Sometimes the pace of life quickens and there’s barely time to look at the world with eyes of wonder and curiosity. We begin to see the scenery on our way to work as an unchanging landscape. Picasso once said, “Every child is an artist, the problem is staying an artist when you grow up.”

I remember once when I was 12, I locked myself in my room and spent at least six hours painting a vase with sunflowers on a big white piece of poster board. Sunflowers have always been my favourite flower. I had already seen how different artists had transferred their beauty to a canvas and I wished to do the same. I almost tore through the poster board with my clumsy heavy brushstrokes, but my parents thought it was amazing and I had fun doing something different. My masterpiece wasn’t original, but it’s rare for us not to depend on other people’s ideas or foundations.

Most of what we create is a reflection of something that already exists. It still has some newness when it is filtered through our unique lens and our abilities. Creation is about the expression of our identity and experiences. Everything we create derives from an experience. Steve Jobs once said that creativity is just connecting experiences we’ve already had to synthesize something new.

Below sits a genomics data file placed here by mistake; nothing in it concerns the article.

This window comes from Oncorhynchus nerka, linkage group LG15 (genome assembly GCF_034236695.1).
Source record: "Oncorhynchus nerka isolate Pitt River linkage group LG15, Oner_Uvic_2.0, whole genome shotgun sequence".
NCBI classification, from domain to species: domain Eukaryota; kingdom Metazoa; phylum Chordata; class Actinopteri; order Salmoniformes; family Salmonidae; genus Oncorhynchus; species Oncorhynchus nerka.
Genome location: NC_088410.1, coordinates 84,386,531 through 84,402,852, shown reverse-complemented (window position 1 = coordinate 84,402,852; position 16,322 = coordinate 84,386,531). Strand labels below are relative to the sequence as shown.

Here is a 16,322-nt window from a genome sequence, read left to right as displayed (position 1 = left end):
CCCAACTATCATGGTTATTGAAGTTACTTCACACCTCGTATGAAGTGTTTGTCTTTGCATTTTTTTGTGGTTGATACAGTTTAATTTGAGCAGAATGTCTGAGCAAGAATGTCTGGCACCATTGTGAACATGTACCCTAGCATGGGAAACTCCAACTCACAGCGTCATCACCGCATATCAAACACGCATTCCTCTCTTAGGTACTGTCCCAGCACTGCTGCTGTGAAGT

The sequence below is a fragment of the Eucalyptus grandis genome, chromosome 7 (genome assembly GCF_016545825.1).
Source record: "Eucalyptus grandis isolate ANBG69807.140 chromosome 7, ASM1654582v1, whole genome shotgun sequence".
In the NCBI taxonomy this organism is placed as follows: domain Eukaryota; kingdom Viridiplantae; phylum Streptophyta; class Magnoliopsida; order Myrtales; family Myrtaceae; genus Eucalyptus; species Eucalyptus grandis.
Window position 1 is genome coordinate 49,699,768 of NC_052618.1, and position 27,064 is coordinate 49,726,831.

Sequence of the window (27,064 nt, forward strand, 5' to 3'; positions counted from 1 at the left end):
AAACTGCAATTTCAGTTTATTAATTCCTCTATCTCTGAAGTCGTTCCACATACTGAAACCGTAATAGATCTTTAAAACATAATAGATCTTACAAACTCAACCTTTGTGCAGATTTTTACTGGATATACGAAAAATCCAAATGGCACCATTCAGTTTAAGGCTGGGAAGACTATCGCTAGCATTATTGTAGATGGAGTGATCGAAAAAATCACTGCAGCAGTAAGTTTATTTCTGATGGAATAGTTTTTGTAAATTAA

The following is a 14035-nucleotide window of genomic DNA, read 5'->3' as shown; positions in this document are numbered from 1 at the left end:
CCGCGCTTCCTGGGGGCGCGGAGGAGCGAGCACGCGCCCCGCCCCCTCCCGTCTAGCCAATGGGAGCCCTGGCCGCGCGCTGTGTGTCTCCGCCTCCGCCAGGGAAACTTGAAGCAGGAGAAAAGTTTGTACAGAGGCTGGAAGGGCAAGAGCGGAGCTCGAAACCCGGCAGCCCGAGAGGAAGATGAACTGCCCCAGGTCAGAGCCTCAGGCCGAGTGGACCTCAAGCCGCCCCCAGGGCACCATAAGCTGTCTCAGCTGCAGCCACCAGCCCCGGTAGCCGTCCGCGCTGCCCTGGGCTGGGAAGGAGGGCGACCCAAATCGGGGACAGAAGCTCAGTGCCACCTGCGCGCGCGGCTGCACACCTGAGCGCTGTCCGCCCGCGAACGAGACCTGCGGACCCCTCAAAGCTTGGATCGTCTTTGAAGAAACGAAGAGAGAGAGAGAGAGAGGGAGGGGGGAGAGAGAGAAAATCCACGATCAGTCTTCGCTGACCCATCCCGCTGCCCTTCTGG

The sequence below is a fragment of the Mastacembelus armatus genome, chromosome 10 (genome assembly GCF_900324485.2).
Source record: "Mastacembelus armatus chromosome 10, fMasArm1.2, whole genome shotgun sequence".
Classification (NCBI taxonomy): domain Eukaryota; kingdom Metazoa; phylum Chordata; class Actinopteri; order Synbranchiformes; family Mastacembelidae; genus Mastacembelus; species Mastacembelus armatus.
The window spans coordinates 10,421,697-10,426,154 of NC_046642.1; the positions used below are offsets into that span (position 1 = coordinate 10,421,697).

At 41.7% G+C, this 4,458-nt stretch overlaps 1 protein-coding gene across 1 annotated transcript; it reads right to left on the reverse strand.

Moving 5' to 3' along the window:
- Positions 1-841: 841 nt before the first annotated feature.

When we create we show life through our perspective, we express how we feel the world. Sometimes in the process we find a common thread that unites us, because creation is also about connection. Through this intricate and complex world which He created, God often connects with us.